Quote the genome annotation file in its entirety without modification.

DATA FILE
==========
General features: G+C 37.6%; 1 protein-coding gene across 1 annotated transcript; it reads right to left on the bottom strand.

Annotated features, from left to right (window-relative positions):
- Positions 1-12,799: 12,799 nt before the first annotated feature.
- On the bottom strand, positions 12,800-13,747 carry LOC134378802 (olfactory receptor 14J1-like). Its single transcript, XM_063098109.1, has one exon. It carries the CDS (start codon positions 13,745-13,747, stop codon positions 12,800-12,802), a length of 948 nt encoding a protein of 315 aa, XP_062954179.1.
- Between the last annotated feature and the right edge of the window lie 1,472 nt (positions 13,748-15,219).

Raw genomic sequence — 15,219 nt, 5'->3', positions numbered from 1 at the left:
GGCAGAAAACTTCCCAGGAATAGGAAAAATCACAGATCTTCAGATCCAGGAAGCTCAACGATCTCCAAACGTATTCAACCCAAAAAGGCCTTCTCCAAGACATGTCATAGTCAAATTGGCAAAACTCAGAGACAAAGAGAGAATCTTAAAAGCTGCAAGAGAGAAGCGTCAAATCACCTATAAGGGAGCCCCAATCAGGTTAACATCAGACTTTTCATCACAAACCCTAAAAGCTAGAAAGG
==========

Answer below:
General features: G+C 37.6%; 1 protein-coding gene across 1 annotated transcript; it reads right to left on the bottom strand.

Annotated features, from left to right (window-relative positions):
- Positions 1-12,799: 12,799 nt before the first annotated feature.
- On the bottom strand, positions 12,800-13,747 carry LOC134378802 (olfactory receptor 14J1-like). Its single transcript, XM_063098109.1, has one exon. It carries the CDS (start codon positions 13,745-13,747, stop codon positions 12,800-12,802), a length of 948 nt encoding a protein of 315 aa, XP_062954179.1.
- Between the last annotated feature and the right edge of the window lie 1,472 nt (positions 13,748-15,219).

Raw genomic sequence — 15,219 nt, 5'->3', positions numbered from 1 at the left:
GGCAGAAAACTTCCCAGGAATAGGAAAAATCACAGATCTTCAGATCCAGGAAGCTCAACGATCTCCAAACGTATTCAACCCAAAAAGGCCTTCTCCAAGACATGTCATAGTCAAATTGGCAAAACTCAGAGACAAAGAGAGAATCTTAAAAGCTGCAAGAGAGAAGCGTCAAATCACCTATAAGGGAGCCCCAATCAGGTTAACATCAGACTTTTCATCACAAACCCTAAAAGCTAGAAAGG